The Library Copyright Alliance (LCA), made a statement on Limitations and Exceptions for Libraries and Archives at the WIPO Standing Committee on Copyright and Related Rights Eighteenth Session, Geneva, May 27th, 2009.
Mr. Chairman, the Library Copyright Alliance offers congratulations on your re-election and appreciates the opportunity to speak before this forum on the important issue of limitations and exceptions.
Copyright law has supported the essential functions of libraries, but in many nations, copyright law has not been updated sufficiently to allow for adequate uses of digital information. The absence of effective provisions addressing access to digital information constrains libraries from performing functions that copyright law has previously facilitated. At a time of dramatic technological change, the role of copyright limitations and exceptions has become unacceptably unbalanced.
We respectfully ask that Member States utilize the Statement of Principles on Copyright Limitations and Exceptions for Libraries and Archives, available on the table outside, when addressing gaps identified in national copyright laws. By doing so, Member States will be taking positive steps to promote the intellectual and creative life of their nations into the future.
The Library Copyright Alliance also supports the specific principles our library colleagues will mention in their interventions and asks you to consider the following:
- Legal deposit laws and systems should be broadened to include works published in all formats and to allow for preservation of those works. It is an essential means for ensuring that the published heritage of a nation is acquired and preserved for all time. To address the fragile nature of digital works, legal deposit legislation should permit preservation of works regardless of format.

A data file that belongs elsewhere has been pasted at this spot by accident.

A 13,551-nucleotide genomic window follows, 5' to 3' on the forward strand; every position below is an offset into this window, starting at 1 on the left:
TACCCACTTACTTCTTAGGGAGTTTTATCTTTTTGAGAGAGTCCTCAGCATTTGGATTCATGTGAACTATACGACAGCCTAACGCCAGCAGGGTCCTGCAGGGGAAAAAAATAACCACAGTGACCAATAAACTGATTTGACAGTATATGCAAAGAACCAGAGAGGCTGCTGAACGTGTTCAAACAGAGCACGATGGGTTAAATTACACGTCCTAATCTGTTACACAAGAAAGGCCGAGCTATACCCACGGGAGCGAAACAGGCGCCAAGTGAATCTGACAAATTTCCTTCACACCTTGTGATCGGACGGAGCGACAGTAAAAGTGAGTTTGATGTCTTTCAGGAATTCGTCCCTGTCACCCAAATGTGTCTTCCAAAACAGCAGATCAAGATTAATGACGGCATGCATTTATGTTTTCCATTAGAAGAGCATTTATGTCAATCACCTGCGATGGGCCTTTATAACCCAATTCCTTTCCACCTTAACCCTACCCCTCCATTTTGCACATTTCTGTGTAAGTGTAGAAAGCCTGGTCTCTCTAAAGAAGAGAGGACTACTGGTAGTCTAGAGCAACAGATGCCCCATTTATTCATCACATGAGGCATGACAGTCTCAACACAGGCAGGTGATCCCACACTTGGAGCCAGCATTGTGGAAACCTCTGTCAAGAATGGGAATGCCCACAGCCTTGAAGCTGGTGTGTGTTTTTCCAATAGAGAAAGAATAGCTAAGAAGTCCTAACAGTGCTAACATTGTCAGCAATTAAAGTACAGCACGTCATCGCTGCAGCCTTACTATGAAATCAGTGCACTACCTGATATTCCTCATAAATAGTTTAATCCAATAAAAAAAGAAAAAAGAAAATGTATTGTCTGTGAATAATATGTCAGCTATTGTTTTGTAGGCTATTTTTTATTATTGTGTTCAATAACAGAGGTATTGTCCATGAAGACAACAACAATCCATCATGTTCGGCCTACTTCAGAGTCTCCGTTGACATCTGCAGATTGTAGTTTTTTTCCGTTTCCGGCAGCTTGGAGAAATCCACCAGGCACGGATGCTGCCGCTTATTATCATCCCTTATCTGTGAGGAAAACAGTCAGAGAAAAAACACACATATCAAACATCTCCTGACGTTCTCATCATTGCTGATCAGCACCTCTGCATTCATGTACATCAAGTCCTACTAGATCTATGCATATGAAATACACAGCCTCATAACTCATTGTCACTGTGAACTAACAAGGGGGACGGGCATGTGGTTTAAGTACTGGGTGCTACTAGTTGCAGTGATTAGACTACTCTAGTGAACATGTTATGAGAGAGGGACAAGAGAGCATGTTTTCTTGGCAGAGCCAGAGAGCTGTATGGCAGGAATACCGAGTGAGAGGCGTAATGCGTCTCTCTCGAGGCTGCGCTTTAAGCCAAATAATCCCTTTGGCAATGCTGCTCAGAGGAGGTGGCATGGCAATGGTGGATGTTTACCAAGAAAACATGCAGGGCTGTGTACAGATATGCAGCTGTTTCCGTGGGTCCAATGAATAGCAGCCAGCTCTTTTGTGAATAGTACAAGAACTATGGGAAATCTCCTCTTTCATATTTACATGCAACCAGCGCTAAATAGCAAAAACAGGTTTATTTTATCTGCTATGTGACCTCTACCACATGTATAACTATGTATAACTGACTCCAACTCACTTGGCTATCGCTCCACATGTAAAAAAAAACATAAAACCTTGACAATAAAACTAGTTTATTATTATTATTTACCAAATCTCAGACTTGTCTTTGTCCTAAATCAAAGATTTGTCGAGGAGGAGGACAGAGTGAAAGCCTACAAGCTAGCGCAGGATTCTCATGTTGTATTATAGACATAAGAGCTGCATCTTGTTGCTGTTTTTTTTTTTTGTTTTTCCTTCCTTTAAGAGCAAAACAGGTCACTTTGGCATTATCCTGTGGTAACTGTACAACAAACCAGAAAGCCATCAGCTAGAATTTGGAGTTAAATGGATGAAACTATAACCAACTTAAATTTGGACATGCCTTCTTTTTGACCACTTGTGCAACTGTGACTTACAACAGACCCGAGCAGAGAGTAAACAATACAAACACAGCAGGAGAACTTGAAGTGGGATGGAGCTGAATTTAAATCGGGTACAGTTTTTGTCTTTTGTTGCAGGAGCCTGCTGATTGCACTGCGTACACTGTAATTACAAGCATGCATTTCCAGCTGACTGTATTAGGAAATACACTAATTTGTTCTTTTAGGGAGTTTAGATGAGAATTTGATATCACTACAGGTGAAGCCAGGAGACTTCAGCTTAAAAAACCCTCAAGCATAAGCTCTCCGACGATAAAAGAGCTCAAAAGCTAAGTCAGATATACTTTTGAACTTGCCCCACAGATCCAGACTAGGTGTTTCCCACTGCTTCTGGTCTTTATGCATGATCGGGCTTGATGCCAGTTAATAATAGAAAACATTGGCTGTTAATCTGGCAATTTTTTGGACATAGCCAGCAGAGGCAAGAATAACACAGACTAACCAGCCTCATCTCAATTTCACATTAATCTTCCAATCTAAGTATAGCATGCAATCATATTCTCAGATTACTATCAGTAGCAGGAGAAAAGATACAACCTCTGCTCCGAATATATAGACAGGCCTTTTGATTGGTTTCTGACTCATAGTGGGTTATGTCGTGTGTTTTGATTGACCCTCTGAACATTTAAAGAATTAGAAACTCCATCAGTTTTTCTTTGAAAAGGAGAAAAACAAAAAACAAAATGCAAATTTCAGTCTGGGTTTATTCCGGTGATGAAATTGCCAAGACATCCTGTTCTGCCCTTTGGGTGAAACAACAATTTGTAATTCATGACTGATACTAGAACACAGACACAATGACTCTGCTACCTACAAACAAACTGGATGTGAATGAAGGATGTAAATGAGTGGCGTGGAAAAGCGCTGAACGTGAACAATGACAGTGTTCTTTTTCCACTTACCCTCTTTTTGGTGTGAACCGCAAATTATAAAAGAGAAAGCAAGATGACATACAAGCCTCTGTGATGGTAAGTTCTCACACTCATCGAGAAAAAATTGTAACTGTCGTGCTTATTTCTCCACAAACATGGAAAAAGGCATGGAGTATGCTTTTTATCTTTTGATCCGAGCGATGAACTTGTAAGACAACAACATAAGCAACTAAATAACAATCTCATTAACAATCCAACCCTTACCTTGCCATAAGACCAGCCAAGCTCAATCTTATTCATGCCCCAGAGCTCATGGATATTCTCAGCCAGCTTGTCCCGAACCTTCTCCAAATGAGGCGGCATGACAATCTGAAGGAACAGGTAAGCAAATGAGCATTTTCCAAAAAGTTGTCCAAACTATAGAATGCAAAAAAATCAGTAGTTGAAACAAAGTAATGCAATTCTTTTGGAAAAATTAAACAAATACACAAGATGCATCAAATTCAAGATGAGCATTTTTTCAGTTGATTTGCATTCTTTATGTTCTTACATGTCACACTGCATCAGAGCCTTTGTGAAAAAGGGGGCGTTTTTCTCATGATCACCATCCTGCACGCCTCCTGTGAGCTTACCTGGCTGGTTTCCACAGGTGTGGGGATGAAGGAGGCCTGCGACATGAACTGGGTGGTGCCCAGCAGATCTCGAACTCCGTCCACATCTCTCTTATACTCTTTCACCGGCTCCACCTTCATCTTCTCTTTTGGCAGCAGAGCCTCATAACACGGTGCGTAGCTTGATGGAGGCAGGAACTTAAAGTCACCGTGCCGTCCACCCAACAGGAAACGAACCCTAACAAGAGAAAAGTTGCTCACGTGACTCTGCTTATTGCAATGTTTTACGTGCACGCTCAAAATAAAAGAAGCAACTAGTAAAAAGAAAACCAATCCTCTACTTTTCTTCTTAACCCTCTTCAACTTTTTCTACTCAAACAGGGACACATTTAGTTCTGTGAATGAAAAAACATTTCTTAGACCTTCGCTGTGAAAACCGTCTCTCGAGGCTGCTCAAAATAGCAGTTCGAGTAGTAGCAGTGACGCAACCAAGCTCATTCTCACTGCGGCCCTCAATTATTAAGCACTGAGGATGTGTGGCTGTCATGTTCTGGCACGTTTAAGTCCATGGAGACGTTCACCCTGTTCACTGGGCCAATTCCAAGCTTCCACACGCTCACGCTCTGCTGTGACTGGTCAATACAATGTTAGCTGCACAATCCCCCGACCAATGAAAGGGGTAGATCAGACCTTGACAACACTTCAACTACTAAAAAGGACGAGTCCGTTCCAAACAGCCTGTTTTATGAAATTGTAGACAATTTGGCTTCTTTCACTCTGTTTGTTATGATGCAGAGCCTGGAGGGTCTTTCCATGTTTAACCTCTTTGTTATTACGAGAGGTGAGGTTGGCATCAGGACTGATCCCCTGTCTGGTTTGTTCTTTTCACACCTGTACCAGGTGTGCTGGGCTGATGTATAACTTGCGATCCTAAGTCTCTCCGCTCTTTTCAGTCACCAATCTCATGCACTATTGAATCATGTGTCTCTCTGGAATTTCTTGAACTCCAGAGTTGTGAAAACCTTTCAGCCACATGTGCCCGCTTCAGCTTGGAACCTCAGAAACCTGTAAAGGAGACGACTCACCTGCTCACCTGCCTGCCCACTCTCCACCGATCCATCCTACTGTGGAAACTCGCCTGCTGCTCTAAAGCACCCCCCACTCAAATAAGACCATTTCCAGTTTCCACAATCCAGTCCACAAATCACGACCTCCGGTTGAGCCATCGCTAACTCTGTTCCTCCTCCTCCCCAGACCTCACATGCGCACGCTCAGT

- Libraries should be able to supply documents to the user directly or through an intermediary library irrespective of the format and the means of communication It should be permissible for works that have been lawfully acquired by a library or other educational institution to be made available in support of classroom teaching or distance education in a manner that does not unreasonably prejudice the rights holder.
- An exception is needed to resolve the problem of orphan works, where the rights holder cannot be identified or located.
- There should be a limitation on liability for libraries and library staff who act in good faith, believing or having reasonable grounds to believe, that they have acted in accordance with copyright law.
Thank you for your time.
LCA, Electronic Information for Libraries (eIFL), and the International Federation of Library Associations and Institutions (IFLA) offered a statement of principles on copyright limitations and exceptions for libraries and archives.
The Library Copyright Alliance consists of the American Library Association (ALA), the Association of College and Research Libraries (ACRL), and the Association of Research Libraries (ARL). The purpose of the LCA is to work toward a unified voice and common strategy for the library community in responding to and developing proposals to amend national and international copyright law and policy for the digital environment. The LCA’s mission is to foster global access and fair use of information for creativity, research, and education.
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